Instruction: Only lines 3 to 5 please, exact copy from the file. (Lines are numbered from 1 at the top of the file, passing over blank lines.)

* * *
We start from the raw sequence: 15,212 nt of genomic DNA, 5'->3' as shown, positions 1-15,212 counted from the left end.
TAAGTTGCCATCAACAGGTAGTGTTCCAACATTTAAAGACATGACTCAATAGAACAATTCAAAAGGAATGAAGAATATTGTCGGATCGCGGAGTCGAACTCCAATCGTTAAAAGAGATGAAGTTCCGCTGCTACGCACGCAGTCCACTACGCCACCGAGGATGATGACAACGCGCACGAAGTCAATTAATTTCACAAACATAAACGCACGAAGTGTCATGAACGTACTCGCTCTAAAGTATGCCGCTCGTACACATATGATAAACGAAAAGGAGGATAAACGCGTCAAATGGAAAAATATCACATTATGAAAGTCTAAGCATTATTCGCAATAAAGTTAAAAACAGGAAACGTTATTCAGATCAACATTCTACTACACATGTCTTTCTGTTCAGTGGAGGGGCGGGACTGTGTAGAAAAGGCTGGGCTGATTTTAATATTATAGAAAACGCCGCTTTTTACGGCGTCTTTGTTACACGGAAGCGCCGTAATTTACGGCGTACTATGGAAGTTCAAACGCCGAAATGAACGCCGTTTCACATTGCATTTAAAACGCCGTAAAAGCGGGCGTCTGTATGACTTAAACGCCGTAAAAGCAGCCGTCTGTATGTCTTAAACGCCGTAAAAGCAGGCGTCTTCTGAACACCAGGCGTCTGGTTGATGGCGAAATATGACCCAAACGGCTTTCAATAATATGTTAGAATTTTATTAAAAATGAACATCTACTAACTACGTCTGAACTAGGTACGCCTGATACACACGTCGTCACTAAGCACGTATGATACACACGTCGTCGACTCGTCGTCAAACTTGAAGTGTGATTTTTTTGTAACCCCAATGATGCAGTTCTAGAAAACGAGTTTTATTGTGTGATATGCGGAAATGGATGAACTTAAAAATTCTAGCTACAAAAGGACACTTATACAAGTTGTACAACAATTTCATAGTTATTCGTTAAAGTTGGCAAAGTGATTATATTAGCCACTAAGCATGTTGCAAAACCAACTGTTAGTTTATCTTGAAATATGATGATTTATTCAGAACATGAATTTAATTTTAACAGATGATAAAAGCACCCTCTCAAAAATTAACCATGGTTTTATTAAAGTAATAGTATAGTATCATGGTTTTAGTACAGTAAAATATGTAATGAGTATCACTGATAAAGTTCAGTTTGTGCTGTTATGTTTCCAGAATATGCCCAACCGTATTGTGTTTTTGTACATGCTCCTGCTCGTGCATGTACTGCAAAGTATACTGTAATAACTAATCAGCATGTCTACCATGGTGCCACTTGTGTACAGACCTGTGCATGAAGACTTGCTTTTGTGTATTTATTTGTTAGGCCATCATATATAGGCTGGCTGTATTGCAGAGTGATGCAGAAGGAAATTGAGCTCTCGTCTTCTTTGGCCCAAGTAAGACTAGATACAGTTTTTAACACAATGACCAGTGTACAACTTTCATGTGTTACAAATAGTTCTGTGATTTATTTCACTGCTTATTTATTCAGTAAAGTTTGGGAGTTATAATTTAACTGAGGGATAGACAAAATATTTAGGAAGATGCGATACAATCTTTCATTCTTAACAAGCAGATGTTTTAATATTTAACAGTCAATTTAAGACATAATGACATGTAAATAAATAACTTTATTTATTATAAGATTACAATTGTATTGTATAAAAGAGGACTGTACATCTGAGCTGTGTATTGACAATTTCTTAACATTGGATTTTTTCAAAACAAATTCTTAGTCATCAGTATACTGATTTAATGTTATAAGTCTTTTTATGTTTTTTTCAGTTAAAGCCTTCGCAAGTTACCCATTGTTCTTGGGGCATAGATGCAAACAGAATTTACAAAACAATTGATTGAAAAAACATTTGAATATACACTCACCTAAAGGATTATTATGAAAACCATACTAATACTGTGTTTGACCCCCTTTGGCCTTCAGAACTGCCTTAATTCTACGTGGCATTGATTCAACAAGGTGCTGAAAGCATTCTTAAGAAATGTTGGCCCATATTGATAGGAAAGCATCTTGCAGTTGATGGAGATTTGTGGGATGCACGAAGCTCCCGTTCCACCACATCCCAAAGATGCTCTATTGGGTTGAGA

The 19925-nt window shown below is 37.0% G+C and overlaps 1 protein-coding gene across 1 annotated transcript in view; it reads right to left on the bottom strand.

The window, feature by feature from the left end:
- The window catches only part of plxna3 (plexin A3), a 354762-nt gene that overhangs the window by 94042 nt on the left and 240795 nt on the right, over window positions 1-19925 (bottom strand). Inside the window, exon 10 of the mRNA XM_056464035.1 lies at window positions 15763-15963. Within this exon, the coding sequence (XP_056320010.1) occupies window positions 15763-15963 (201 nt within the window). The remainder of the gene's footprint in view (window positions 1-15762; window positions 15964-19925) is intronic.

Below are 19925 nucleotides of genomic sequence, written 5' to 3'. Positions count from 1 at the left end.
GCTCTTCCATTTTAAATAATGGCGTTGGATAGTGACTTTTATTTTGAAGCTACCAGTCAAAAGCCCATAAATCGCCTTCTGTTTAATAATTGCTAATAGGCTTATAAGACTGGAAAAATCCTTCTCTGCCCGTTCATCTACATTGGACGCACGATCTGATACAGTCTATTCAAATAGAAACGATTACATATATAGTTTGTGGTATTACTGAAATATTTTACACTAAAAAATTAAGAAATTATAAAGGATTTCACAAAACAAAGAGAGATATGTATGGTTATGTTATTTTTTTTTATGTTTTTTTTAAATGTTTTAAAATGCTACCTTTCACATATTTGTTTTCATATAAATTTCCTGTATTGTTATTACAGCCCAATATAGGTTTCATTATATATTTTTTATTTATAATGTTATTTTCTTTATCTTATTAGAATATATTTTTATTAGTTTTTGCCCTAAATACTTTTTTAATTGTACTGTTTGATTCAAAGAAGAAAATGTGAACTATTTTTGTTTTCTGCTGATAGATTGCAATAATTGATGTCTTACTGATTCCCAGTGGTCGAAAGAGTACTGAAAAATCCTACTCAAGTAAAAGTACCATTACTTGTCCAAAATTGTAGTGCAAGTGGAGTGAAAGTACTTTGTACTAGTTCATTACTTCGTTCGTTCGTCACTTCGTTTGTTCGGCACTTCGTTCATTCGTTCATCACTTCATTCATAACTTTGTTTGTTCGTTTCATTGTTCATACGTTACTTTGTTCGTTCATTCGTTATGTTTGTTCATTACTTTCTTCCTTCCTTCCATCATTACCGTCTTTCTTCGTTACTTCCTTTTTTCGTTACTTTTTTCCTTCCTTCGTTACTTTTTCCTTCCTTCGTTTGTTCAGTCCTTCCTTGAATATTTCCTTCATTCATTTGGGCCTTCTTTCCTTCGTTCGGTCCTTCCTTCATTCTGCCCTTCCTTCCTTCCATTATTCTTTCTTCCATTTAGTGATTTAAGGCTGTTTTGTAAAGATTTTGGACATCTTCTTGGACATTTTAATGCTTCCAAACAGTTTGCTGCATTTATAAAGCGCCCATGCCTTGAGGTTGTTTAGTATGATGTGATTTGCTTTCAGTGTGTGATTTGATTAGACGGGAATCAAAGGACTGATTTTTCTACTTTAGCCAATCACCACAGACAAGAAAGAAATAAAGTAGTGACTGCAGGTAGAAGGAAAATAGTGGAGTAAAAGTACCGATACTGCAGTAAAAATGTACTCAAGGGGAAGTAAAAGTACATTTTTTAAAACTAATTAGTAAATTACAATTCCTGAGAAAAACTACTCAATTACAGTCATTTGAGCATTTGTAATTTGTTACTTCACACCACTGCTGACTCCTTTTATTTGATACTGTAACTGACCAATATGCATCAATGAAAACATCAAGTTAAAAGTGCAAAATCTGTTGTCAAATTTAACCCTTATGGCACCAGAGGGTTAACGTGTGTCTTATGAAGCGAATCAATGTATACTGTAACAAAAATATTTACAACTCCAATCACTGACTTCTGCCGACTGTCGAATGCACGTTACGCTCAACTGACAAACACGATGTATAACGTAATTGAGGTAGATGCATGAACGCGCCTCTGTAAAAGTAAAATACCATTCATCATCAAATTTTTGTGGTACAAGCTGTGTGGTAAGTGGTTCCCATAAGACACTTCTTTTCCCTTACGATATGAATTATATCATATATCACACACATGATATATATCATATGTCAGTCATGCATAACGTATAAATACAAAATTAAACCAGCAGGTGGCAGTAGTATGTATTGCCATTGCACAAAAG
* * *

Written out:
The 19925-nt window shown below is 37.0% G+C and overlaps 1 protein-coding gene across 1 annotated transcript in view; it reads right to left on the bottom strand.

The window, feature by feature from the left end:
- The window catches only part of plxna3 (plexin A3), a 354762-nt gene that overhangs the window by 94042 nt on the left and 240795 nt on the right, over window positions 1-19925 (bottom strand). Inside the window, exon 10 of the mRNA XM_056464035.1 lies at window positions 15763-15963. Within this exon, the coding sequence (XP_056320010.1) occupies window positions 15763-15963 (201 nt within the window). The remainder of the gene's footprint in view (window positions 1-15762; window positions 15964-19925) is intronic.